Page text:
Georgia coach Kirby Smart is well aware of the financial impact that could hit schools if there is no college football season in 2020. Football is the main source of athletic revenue for many schools across the top level of college sports. Without football, schools are staring at a massive financial hole that would take years and lots of budget cuts to escape.
But Smart also sees the downside in schools operating like they have to have a football season for financial reasons. As schools across the country start to make plans for their football players and other athletes to return to campus for voluntary workouts, Smart told reporters Wednesday that “the worst thing” coaches and administrators could do is feel like the 2020 season has to be played because of finances.
“The worst thing we can do as coaches or administrators is to feel like we have to do this in order to survive financially and make a decision that is costly to some, even one student-athlete,” Smart said, via Rivals’ UGASports.com. “I know from a Georgia perspective, every decision we’re making on the return to sport is the safety and health and well-being. There won’t be pressure to work out, to go do this extra. Kids got to voluntarily do it. If a guy doesn’t feel comfortable or if a guy has a fever or a guy feels sick, we don’t want him to come in. We don’t want him to put himself in jeopardy and we’ve got to convey that.”
kirby smart on the financial pressure to have a college football season: "the worst thing we can do as coaches or as administrators is to feel like we have to do this in order to survive financially and make a decision that is costly to even one student athlete." pic.twitter.com/Klhh8VT72K— Alex Glaze (@Alex_Glaze) May 28, 2020
Georgia resumes voluntary workouts June 8
The SEC voted last week to allow schools to open their facilities to football players for voluntary workouts on June 8 following the NCAA Division I council’s decision to let schools resume voluntary activities on June 1.
Georgia is one of the schools starting on June 8. As players are scattered across the country, schools are quarantining and screening players when they return ahead of the voluntary workouts. And many in college athletics feel that it’s safer for players to work out at team facilities while observing social distancing protocols than to have players continue to work out at different locations across the country.
Smart said he anticipates every Georgia player returning to campus for voluntary workouts.
"We haven’t had anybody tell us that’s not the case, at least not yet, but that’s certainly up to each individual player,” he said. “We’ve got a lot of work to do before we get back. We have to do a complete medical workup, a physical of every kid before they’re able to come back and work out. There’s a lot of steps that happen before June 8 that we’re all going through now. But our guys are excited. There’s obviously some apprehension and questions, but they’ve got those same questions, whether they are in Huntsville, in Macon or Columbus, about going out to work out. They know that our facility is one of the safest and we’ve certainly got the ability to care for that facility better than a lot of places they can go to back home.”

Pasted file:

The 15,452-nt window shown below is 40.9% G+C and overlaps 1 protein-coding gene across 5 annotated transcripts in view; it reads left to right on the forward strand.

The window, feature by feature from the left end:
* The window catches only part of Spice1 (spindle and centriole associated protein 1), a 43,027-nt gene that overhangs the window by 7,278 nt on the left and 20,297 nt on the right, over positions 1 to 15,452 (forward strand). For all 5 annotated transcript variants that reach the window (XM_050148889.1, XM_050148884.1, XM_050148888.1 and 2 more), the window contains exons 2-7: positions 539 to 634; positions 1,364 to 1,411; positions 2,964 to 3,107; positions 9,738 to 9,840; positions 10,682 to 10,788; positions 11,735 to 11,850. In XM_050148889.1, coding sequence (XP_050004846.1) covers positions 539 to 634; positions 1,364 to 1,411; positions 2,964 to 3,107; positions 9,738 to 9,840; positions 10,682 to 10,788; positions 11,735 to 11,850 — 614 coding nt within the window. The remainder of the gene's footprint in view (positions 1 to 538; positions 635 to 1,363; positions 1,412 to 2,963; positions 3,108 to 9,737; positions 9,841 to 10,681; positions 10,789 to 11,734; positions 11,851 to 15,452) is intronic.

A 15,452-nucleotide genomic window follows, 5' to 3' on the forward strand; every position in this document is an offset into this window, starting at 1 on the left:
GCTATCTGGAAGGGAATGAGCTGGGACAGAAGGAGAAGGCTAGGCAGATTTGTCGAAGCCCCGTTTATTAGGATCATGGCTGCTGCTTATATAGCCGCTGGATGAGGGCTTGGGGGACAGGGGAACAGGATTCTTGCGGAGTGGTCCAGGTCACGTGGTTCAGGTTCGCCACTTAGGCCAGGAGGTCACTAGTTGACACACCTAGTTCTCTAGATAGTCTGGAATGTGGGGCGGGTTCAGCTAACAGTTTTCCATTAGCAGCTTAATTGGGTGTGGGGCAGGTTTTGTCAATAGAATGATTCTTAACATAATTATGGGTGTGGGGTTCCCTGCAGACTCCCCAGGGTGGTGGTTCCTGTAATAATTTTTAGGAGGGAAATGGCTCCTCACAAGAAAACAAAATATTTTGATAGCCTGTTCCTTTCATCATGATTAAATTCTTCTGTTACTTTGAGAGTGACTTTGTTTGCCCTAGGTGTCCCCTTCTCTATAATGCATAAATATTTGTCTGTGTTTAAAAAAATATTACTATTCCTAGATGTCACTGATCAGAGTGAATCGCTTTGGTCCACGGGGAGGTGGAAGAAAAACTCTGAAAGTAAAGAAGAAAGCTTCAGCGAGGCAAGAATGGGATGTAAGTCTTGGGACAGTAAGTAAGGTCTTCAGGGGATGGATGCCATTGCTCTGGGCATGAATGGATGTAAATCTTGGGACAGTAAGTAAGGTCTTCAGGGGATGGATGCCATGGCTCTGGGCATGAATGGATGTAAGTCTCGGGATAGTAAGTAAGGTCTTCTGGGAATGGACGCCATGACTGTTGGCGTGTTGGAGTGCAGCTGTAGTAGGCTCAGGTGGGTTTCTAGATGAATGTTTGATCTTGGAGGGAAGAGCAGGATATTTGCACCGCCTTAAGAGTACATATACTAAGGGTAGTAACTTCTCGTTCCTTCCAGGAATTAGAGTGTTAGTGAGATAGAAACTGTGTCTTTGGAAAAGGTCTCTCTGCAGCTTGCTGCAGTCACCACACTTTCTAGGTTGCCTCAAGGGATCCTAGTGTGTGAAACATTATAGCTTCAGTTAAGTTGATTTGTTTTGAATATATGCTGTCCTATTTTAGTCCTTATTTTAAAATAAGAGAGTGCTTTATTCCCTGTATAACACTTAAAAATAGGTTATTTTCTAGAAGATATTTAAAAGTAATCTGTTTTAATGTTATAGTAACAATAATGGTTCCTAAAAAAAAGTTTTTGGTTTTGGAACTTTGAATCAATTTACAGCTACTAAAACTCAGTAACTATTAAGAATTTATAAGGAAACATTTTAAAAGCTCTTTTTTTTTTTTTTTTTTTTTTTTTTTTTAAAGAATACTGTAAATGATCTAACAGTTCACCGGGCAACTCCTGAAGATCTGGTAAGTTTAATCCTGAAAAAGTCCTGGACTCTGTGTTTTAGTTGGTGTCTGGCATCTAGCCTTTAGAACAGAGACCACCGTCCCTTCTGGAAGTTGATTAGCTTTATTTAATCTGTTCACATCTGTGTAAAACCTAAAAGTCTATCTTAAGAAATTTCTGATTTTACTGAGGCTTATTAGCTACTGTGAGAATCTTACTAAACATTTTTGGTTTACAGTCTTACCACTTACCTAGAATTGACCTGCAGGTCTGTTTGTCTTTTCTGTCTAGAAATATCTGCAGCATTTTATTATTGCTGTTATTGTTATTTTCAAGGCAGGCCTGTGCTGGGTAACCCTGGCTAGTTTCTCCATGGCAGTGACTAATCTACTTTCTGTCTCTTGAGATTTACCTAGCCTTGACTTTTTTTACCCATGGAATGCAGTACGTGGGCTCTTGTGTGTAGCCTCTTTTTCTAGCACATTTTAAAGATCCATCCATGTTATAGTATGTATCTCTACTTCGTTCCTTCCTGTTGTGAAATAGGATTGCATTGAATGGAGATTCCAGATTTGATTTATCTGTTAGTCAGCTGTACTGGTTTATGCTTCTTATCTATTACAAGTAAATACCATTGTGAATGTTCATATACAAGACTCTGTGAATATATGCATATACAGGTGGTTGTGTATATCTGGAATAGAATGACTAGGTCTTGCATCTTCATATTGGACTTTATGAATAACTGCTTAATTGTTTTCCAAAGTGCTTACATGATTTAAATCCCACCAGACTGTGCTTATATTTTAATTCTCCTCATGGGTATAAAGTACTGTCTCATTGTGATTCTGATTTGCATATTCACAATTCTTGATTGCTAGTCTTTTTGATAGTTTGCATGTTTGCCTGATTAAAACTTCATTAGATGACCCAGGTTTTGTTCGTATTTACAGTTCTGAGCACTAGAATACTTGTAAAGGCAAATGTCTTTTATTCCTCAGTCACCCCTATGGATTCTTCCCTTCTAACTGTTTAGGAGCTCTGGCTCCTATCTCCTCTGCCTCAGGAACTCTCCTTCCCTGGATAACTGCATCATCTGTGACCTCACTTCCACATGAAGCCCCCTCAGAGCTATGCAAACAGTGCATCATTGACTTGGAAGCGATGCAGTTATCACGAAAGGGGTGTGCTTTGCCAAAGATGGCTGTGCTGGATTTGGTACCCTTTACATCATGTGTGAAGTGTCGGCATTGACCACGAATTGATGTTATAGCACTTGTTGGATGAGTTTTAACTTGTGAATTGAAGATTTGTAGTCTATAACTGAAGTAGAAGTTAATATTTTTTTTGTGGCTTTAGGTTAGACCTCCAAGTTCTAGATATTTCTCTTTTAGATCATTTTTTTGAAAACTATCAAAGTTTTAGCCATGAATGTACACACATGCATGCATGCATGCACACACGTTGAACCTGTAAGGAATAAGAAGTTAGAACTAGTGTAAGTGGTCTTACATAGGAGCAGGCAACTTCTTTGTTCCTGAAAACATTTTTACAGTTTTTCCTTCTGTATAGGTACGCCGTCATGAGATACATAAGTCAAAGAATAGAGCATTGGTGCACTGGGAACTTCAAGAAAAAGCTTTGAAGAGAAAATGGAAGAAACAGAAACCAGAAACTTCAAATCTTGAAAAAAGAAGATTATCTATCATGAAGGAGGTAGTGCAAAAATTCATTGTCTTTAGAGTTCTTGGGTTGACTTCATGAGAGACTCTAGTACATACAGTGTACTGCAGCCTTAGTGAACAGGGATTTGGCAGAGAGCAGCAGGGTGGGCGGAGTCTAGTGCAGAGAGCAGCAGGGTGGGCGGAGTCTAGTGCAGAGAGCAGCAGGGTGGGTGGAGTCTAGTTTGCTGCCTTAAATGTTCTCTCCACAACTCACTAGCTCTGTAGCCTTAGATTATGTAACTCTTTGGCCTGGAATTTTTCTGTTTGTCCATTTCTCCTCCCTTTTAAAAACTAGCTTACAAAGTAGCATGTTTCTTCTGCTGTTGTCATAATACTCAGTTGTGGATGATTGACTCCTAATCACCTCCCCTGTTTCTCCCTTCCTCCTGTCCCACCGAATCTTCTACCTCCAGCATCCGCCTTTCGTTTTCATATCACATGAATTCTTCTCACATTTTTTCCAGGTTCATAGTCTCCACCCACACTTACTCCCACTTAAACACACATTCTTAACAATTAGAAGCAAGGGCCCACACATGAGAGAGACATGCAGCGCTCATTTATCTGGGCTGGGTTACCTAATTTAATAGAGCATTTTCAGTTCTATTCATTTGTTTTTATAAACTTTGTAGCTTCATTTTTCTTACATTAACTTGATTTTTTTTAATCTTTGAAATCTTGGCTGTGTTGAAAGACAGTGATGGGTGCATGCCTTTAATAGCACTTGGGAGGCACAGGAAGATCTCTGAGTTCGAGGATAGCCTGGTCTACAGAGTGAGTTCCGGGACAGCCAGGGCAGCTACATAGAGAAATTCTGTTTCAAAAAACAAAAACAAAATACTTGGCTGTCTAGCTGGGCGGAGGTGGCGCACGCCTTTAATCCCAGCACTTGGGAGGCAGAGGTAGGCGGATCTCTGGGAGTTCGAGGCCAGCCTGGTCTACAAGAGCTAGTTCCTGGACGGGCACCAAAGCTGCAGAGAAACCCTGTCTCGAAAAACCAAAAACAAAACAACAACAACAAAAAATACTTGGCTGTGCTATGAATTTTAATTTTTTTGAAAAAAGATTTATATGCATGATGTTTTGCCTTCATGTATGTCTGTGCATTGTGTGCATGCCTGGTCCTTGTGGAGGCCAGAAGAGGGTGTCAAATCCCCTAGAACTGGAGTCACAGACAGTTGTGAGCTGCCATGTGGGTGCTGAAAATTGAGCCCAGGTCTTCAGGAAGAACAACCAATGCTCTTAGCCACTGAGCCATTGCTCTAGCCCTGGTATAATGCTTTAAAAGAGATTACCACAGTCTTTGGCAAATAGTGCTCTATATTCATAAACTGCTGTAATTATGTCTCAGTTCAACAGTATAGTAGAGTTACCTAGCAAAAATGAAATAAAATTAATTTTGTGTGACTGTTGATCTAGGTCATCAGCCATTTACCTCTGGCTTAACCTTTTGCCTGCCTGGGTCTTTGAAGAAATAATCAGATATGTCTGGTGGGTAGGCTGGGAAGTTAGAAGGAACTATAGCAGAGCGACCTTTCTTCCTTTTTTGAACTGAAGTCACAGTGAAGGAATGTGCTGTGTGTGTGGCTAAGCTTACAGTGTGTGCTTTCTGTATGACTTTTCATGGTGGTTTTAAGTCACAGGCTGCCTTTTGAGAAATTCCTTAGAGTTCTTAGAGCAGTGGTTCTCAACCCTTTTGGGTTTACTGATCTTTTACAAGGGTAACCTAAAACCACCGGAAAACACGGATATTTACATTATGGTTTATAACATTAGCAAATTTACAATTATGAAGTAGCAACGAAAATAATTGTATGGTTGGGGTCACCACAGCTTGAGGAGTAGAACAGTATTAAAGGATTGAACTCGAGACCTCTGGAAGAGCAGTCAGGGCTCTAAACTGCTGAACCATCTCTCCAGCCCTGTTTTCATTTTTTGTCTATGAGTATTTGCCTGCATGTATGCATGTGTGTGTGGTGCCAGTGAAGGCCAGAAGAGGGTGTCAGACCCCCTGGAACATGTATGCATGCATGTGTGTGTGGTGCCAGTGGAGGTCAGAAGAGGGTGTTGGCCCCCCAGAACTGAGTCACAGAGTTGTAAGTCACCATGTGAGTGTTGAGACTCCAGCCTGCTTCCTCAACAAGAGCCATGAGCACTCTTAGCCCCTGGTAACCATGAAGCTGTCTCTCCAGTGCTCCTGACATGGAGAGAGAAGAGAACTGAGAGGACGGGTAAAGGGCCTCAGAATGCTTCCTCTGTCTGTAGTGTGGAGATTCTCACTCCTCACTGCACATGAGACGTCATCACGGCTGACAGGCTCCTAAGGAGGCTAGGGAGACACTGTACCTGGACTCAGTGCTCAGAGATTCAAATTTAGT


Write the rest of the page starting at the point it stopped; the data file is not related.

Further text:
Football is even more financially important
While it’s easy to agree with Smart’s assessment that schools shouldn’t push to play football solely because of financial reasons, it’s impossible to ignore just how important the money from football will be in 2020. NCAA schools got $375 million less than they were supposed to get from the governing body because of the cancellations of the NCAA tournaments. Losing television money from football would be even more devastating.
And most schools are already looking at a football revenue reduction anyway. Social distancing measures will certainly mean that stadiums are either empty or filled to just a partial capacity in 2020. That’s a big loss of ticket and concession revenue.
Smart said he was optimistic about having fans in the stands during the football season. But he said he had no clue about how any of those specifics would work.
"That’s one of those decisions where I’m referring to the experts on,” he said. “What I’ve found is, everything we think is going to happen can change based on what goes on from now until then. Our players coming back, are there going to be any spikes? Is anything going to happen in July? We’ll know a lot more about the season — as far as people in the stands, which I know you’re asking about for September — when that comes.
"I think you’ve still got to realize it’s still three months away. With it being three months away, it’s hard to make a decision. Three months ago, from right now, we were just finding out what was going on. So, we’ve got three months, and I’m very optimistic that we will have fans in the stands, but to what extent, I have no clue and don’t expect to.”
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Nick Bromberg is a writer for Yahoo Sports.
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